I get it, some of this is typical political theater (namely blaming a predecessor), but no former President has taken actions even similar to that of President Trump. No former President has, for example, tried to stop people from entering this country based solely on their religion and national origin. No former President, including George W. Bush, tagged terrorists with a religious branding ("radical Islamic terrorists"...as opposed to, for example, the "radical Catholic terrorists" of the Irish Republican Army). No former President has insisted that political staff be solely responsible for vetting communications related to science from government agencies.
By all means, be vocally supportive of Donald Trump, as that's your right. But an argument based mostly on deflection isn't much of an argument.

(With apologies for the extra spacing, as HTML isn't being my friend today)

Friday, January 27, 2017

Books Everyone Should (not) Read

Business Insider published a list of 11 books that former President Obama thinks everyone should read.  You can find that list HERE.

If you had a similar listing, what would be on it?  Well, I already covered that, probably a few times, over the years.  Besides, what fun would that be?  So instead, here's a list of books that I simply can't stand.  These are, by the way, books that I actually read, or honestly tried to read.

The Great Gatsby, by F. Scott Fitzgerald
I truly despise this book.  Growing up it represented just about everything I hated, namely shallow rich people living in a world full of shallow problems.  The Great American Novel?  I think not.  This book is good for leveling a table, and not much else.  I would buy this book simply to burn it.  Even the name "Gatsby" is annoying.  Do yourself a favor, watch the Family Guy episode instead.

The Outsiders, by S.E.  Hinton
I actually got in trouble as a kid during a summer enrichment program for simply refusing to read more than the first few pages of this book.  It's like a crappy version of West Side Story, without the funny characters and the good music.

Return to Order, by John Horvat II
I think I've actually written a review of this book, to be found somewhere in the archives.  Unlike other books on this list, I actually read every single word of this "work".  Here's the premise:  Things were better in the Middle Ages, you know, back when the Roman Catholic Church was in charge and everyone bowed down to royalty.  Poor people need to know their place.  Yes, you read that right.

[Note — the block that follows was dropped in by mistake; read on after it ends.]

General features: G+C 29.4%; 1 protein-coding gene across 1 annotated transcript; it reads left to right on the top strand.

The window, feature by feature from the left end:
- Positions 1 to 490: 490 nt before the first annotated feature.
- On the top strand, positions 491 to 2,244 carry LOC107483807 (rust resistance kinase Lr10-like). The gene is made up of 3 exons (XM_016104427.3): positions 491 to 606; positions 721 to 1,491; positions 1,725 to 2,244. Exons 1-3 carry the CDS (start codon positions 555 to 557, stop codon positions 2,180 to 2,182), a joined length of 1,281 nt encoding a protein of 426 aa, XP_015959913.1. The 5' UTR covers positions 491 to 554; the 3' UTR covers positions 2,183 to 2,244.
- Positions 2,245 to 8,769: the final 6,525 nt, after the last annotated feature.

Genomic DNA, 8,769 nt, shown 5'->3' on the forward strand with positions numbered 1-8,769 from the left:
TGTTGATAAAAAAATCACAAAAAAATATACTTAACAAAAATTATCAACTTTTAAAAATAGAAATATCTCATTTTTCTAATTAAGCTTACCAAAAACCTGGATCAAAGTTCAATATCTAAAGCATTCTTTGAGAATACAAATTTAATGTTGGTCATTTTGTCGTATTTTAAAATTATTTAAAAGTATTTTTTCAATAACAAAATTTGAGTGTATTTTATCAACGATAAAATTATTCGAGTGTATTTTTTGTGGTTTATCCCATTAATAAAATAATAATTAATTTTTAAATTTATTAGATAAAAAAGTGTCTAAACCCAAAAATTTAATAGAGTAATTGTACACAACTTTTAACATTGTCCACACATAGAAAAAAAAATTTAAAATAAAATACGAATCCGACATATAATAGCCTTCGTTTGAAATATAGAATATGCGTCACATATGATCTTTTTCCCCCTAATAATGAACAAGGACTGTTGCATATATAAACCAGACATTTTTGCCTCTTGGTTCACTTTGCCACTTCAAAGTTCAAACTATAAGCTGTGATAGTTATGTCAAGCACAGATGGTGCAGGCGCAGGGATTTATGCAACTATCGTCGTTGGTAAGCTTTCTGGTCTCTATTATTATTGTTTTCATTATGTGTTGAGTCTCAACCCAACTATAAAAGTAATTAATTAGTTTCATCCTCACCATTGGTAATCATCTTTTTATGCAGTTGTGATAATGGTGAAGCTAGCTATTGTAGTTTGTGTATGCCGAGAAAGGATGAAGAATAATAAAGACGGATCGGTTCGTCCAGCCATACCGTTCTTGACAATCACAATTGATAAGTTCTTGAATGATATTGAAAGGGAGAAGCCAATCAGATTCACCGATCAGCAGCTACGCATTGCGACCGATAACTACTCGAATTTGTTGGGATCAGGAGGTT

Every Mystery Novel Ever Written, by many different authors
Ever have a conversation with someone and you know that they have something to tell you, but for whatever reason, they just can't seem to spit it out?  Well, that's how I feel about mysteries.  I don't find the whole "whodunnit" thing even mildly entertaining.

Dune, by Frank Herbert
I so wanted to like this book, and I gave it a good 70 or so page try, but man, I just couldn't go any further.  So many characters with so much back-story that was unexplained.  I have seen the movie (the original, with Sting and Captain Picard) and found it mildly entertaining.

The Compensation Handbook, by Lance A. Berger and Dorthey R. Berger
It is as dull as the title makes it out to be.  Granted, books like this aren't intended to be "fun" reads, but this one goes above and beyond in terms of being dry.  It also happens to be 682 pages long.  I still managed to do well in my graduate Compensation class, though.


Sunday, January 22, 2017

Women's March

If you are a man and you're scratching your head struggling to understand why all these women were marching yesterday, well let me help.

Let's transport into an alternative universe, one where a woman has been elected president, a woman vice-president and there is a virtually all-female congress.

That new president and congress have publicly stated that men shouldn't have the right to decide what happens in their bodies related to reproduction, that they...the women running the federal government...know best.  In fact, some of these women have also publicly stated that, even in cases where a man was raped or assaulted by a family member, that they still should be the ones who decide what healthcare options would be available to men.

They've also threatened to cut off funding to a national organization that provides significant healthcare services to economically poor men...all because these women running the federal government have a religious objection* to 3%** of the services that the organization in question provides.  Oh, in many of the locations where this organization exists, there simply are no alternative providers of these services, especially in rural areas of the country (example).

These new women leaders are also hostile to marriage equality.  In fact, the new vice-president once said that being gay was a choice and that "societal collapse was always brought about following an advent of the deterioration of marriage and family" (source:  Businesinsider.com).  The new president has committed to appointing justices to the United States Supreme Court who will overturn marriage equality (source:  HRC), apparently because state governments (in our alternative universe also filled with mostly women) should be able to decide whether two consenting adults who love each other should be allowed to marry.  Why?  Because they believe that government...run by women...knows what's best, especially for men.